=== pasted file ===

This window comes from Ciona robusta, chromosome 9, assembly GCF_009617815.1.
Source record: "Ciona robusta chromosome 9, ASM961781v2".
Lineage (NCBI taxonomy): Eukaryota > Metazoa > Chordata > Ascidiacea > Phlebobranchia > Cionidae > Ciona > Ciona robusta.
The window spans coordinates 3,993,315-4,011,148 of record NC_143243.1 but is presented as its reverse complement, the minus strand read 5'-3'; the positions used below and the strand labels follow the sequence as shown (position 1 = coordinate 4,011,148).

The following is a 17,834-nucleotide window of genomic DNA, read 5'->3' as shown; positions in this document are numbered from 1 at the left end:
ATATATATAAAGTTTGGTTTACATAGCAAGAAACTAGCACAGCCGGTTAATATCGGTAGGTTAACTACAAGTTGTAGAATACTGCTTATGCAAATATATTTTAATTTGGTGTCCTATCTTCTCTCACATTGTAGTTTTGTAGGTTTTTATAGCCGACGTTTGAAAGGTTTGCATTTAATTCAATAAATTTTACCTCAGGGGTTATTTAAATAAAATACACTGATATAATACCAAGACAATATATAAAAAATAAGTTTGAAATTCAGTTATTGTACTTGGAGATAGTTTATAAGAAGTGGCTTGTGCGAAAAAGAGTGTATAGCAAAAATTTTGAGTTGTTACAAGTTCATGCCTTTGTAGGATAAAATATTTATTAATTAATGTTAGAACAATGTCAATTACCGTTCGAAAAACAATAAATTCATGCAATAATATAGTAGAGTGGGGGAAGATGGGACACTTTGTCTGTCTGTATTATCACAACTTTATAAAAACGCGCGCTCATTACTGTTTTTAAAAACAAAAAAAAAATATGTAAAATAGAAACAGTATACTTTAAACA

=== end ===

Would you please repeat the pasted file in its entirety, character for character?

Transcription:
This window comes from Ciona robusta, chromosome 9, assembly GCF_009617815.1.
Source record: "Ciona robusta chromosome 9, ASM961781v2".
Lineage (NCBI taxonomy): Eukaryota > Metazoa > Chordata > Ascidiacea > Phlebobranchia > Cionidae > Ciona > Ciona robusta.
The window spans coordinates 3,993,315-4,011,148 of record NC_143243.1 but is presented as its reverse complement, the minus strand read 5'-3'; the positions used below and the strand labels follow the sequence as shown (position 1 = coordinate 4,011,148).

The following is a 17,834-nucleotide window of genomic DNA, read 5'->3' as shown; positions in this document are numbered from 1 at the left end:
ATATATATAAAGTTTGGTTTACATAGCAAGAAACTAGCACAGCCGGTTAATATCGGTAGGTTAACTACAAGTTGTAGAATACTGCTTATGCAAATATATTTTAATTTGGTGTCCTATCTTCTCTCACATTGTAGTTTTGTAGGTTTTTATAGCCGACGTTTGAAAGGTTTGCATTTAATTCAATAAATTTTACCTCAGGGGTTATTTAAATAAAATACACTGATATAATACCAAGACAATATATAAAAAATAAGTTTGAAATTCAGTTATTGTACTTGGAGATAGTTTATAAGAAGTGGCTTGTGCGAAAAAGAGTGTATAGCAAAAATTTTGAGTTGTTACAAGTTCATGCCTTTGTAGGATAAAATATTTATTAATTAATGTTAGAACAATGTCAATTACCGTTCGAAAAACAATAAATTCATGCAATAATATAGTAGAGTGGGGGAAGATGGGACACTTTGTCTGTCTGTATTATCACAACTTTATAAAAACGCGCGCTCATTACTGTTTTTAAAAACAAAAAAAAAATATGTAAAATAGAAACAGTATACTTTAAACA